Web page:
Researchers say virtual PR agencies “revolutionizing” the industry

Posted by Dan Keeney
 

 

 Finney  Close

It is not exactly light reading, but I spent some time looking through

Electronic Commerce: Concepts, Methodologies, Tools and Applications, which was published earlier this year. It examines the rise of the virtual agency model — not only in public relations but in advertising as well. It is one of the only scholarly appraisals of virtual agencies that I have been able to source.

The chapter, “The Virtual Agency as a New Force in the Promotions Industry,” was written by R. Zachary Finney of the University of South Alabama and Angeline Grace Close of the University of Georgia, North Georgia College and State University, and University of Nevada, Las Vegas (she must be busy).

Here is a brief excerpt:

“Virtual agencies use the Internet as a means to redistribute the tasks traditionally performed at a single firm. The completed work that the agencies perform for their clients is often similar to the work produced by traditional agencies. Virtual agencies, however, typically perform such work for a fraction of the traditional full-service agency’s price.”

Finney and Close go on to declare that virtual agencies are revolutionizing the industry by using the Internet to collaborate. They say, “the traditional agencies face a stiff challenge from their smaller, cheaper rivals.”

The analysis concludes by saying time will tell if the virtual agency model will be able to compete on a level playing field with more established traditional agencies, particularly for larger clients.

“It will be interesting indeed to observe whether management at the top virtual agencies will be able to establish brand equity equivalent to that enjoyed by the top traditional agencies.”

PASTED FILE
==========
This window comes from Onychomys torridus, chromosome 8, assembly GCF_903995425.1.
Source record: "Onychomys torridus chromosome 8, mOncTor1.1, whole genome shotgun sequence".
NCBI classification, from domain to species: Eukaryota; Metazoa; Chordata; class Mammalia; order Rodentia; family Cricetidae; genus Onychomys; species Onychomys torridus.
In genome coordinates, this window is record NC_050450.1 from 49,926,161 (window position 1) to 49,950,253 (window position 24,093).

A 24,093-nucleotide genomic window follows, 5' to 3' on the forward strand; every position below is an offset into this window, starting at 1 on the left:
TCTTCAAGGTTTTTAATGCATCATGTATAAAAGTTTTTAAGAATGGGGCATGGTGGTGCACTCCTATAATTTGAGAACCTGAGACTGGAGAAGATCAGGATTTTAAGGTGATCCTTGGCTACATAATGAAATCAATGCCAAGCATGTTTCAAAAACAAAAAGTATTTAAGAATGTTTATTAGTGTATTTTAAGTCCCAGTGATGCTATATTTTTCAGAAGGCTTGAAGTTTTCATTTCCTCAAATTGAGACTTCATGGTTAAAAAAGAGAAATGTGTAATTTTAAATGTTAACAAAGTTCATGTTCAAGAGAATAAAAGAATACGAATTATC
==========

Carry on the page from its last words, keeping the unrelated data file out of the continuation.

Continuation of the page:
They predict that building that level of brand equity will take considerable time.

What I find most interesting is that Finney and Close look beyond the next few years and predict that as the benefits of virtual agencies become more clear, more virtual agencies will emerge, which will diminish cost advantages (if the main competitors are all virtual, nobody will be able to point to the 15% to 40% savings that today’s virtual agencies can deliver).

The bottom line? The successful virtual agency will need to stay on the leading edge of technology to gain further cost efficiencies over their virtual peers. While Finney and Close did not say so, it also seems obvious that traditional agencies will adapt to the new environment by embracing virtualization of their teams.

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This entry was posted on Wednesday, November 19th, 2008 at 11:48 pm and is filed under Future of PR. You can follow any responses to this entry through the RSS 2.0 feed. You can leave a response, or trackback from your own site.

One Response to “Researchers say virtual PR agencies “revolutionizing” the industry”

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